From the St. Petersburg Times

CLEARWATER, Fla., June 13--State Attorney Bernie McCabe's weekendreading was a memo by his chief assistant urging him to drop the firstcriminal charges ever filed in the United States against the Church ofScientology.

The 31-page document was filled with medical words that McCabe had neverheard, but its essence was all too clear: The star prosecution witness,Medical Examiner Joan Wood, really didn't know why Scientologist LisaMcPherson died in 1995 while in the care of Scientology staffers inClearwater. It said she had botched the case beyond repair.

When McCabe arrived at his office Monday morning, he remained undecided.He read the memo one more time before the weight of its words finallysank in. Then, "I realized I had nowhere to go," he said Monday evening. "Youjust have to do the right thing and let the chips fall where they may." Just before lunch, the veteran prosecutor had written "OK" atop the memowith a scrawled note that instructed its writer, Assistant StateAttorney Douglas Crow, to drop two felony criminal charges against thechurch's Clearwater operation: abuse of a disabled adult and practicingmedicine without a license.

It was a quiet ending to a case that took police two years toinvestigate and prosecutors two years to prepare before it evaporatedMonday just four months before the scheduled trial. Over that time, Scientology spent millions of dollars in its defense andfelt the sting of its critics, who took to the Internet and spread thenews of McPherson's death around the world.

They formed a Scientology "watchdog group" in the church's back yard inClearwater. They began annual protests outside the Fort Harrison Hotel,the Scientology retreat where church staffers tried for 17 days to nurseMcPherson through a psychotic episode before she died of a blood clot inher left lung.

One critic, millionaire Robert Minton, who moved to Clearwater to formthe watchdog group, continues to finance a wrongful death lawsuitbrought by McPherson's family against the church.

Stories about McPherson's death have appeared on major televisionnetworks and in newspapers across the world, damaging Scientology'srecruitment efforts, even straining its hold on some existing memberswho questioned their church's role in her death.

Over time, the death of Lisa McPherson, who was 36, mushroomed into oneof the major crises in Scientology's 44-year history--a problem soconsuming many top church officials spent nearly all their time buildinga defense.

Although the civil case is still pending in Hillsborough County CircuitCourt, McCabe ended Scientology's biggest headache--the criminalprosecution--with one stroke of his pen.

"It's not a celebration, I would describe it more as a sense of relief,"said Marty Rathbun, a top church official who normally deals withecclesiastical matters but in recent years has been thrown into battleas a defense strategist.

"It's a big milestone," Rathbun said. If anything good came of the case,he said, it was that it prompted Scientology to accelerate efforts toimprove its relations in Clearwater.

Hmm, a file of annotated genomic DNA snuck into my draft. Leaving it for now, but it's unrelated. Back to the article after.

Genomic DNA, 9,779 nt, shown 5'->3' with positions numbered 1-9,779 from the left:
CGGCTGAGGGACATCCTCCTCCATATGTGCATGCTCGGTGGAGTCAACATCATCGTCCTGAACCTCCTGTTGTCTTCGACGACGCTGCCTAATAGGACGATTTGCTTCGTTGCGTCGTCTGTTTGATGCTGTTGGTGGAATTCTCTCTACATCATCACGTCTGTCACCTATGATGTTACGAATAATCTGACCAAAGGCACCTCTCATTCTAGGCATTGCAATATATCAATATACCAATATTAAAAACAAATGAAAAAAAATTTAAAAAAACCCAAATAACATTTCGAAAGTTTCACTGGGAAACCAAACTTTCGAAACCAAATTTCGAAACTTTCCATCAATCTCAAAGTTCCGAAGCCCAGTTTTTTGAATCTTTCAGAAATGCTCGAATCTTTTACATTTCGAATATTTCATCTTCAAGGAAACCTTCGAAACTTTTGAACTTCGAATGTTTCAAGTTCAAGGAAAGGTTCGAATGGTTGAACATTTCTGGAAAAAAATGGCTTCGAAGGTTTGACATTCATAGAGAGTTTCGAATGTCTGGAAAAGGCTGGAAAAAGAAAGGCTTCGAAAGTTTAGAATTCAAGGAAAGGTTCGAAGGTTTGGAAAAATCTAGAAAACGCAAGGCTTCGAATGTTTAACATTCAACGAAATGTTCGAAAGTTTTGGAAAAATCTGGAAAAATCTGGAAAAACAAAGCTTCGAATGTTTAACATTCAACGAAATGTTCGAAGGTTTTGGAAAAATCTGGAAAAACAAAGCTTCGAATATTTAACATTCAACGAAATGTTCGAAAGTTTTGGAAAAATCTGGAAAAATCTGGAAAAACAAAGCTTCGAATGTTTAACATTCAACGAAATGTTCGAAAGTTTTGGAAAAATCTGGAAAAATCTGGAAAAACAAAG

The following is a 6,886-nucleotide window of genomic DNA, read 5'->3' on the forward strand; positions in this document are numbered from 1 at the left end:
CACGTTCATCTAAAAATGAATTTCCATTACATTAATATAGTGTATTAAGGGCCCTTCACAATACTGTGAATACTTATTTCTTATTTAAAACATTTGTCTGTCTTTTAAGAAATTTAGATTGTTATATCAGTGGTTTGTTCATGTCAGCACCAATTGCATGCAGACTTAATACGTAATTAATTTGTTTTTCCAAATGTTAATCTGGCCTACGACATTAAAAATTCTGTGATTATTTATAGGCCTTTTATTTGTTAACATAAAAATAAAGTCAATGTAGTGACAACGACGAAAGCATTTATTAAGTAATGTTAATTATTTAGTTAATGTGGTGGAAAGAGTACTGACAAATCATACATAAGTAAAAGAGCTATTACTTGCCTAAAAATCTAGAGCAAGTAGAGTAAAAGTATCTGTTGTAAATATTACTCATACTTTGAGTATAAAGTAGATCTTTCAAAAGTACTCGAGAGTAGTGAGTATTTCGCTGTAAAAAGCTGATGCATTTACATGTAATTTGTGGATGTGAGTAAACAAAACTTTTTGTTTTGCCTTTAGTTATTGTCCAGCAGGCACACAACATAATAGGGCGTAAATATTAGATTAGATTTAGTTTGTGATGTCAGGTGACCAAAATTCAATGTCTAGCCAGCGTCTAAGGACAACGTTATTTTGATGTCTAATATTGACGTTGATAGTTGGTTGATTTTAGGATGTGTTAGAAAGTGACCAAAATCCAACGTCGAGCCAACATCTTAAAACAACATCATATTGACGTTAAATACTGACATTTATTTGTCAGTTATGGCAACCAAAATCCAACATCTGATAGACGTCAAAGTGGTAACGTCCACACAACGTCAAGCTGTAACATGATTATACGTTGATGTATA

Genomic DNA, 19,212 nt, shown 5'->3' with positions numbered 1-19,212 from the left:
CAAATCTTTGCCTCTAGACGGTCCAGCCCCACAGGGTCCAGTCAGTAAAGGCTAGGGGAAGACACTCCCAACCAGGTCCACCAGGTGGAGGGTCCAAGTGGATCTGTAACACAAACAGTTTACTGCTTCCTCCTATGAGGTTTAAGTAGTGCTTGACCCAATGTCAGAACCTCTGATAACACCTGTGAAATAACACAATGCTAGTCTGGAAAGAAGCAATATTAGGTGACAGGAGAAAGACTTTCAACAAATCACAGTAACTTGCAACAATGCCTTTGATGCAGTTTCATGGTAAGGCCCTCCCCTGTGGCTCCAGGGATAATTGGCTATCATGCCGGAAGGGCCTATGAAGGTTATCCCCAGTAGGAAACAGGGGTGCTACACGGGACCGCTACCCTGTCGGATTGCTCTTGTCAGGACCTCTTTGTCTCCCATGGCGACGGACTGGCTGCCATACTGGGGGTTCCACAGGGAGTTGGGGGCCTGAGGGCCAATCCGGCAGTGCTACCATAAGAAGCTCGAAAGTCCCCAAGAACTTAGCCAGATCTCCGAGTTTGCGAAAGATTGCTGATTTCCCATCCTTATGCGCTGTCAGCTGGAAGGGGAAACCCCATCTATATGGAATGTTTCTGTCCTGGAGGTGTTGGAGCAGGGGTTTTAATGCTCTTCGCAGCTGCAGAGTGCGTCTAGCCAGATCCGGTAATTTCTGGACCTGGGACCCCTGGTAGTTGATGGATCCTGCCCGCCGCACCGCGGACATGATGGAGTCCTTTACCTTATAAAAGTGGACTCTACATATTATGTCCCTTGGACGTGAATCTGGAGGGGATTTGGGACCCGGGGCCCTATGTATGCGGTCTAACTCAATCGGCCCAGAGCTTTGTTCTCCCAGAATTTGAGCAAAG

Scientology's worldwide leader, David Miscavige, was in Clearwater onMonday but declined an interview request.

Crow, the assistant prosecutor, placed the blame squarely with JoanWood, the veteran medical examiner, who in 1997 broke her usual practiceof discussing cases only in court.

McPherson died on Dec. 5, 1995, after 17 days at the Fort HarrisonHotel. A group of Scientology staffers had taken her to a hospital 45minutes away to see a fellow Scientologist working in a New Port Richeyemergency room.

She was dead on arrival and Clearwater police began to investigate thenext day. When the case became public in December 1996, church officialscalled the death an accident, said McPherson was at the Fort Harrisonfor "rest and relaxation" and was free to come and go.

Saying Scientology officials were misleading the public, Wood told localnewspaper reporters and the TV show Inside Edition that McPherson wasnot given fluids for five to 10 days and was unconscious up to 48 hoursbefore she died.

Scientology's own internal logs would later show that the church'sinitial characterizations were untrue, and that McPherson grew so weakwhile at the Fort Harrison she was unable to stand on her own three daysbefore her death.

Still, Wood's early statements damaged her relationship withprosecutors, left her open to lawsuits from Scientology and painted herinto a legal corner, Crow said in his memo to McCabe.

Crow described Wood's more recent statements on the case as "illogical,"fluctuating and inconsistent.

He questioned her memory and her judgment,adding her actions leave prosecutors unable to prove the case againstthe church beyond a reasonable doubt.

"Her inability to logically explain her opinions makes it clear that shecannot withstand cross-examination in this case," he said. "The actionsand testimony of Dr. Wood, a forensic witness essential to the state'scase, has so muddled the equities and underlying facts in this case,however, that it has undermined what began as a strong legal position."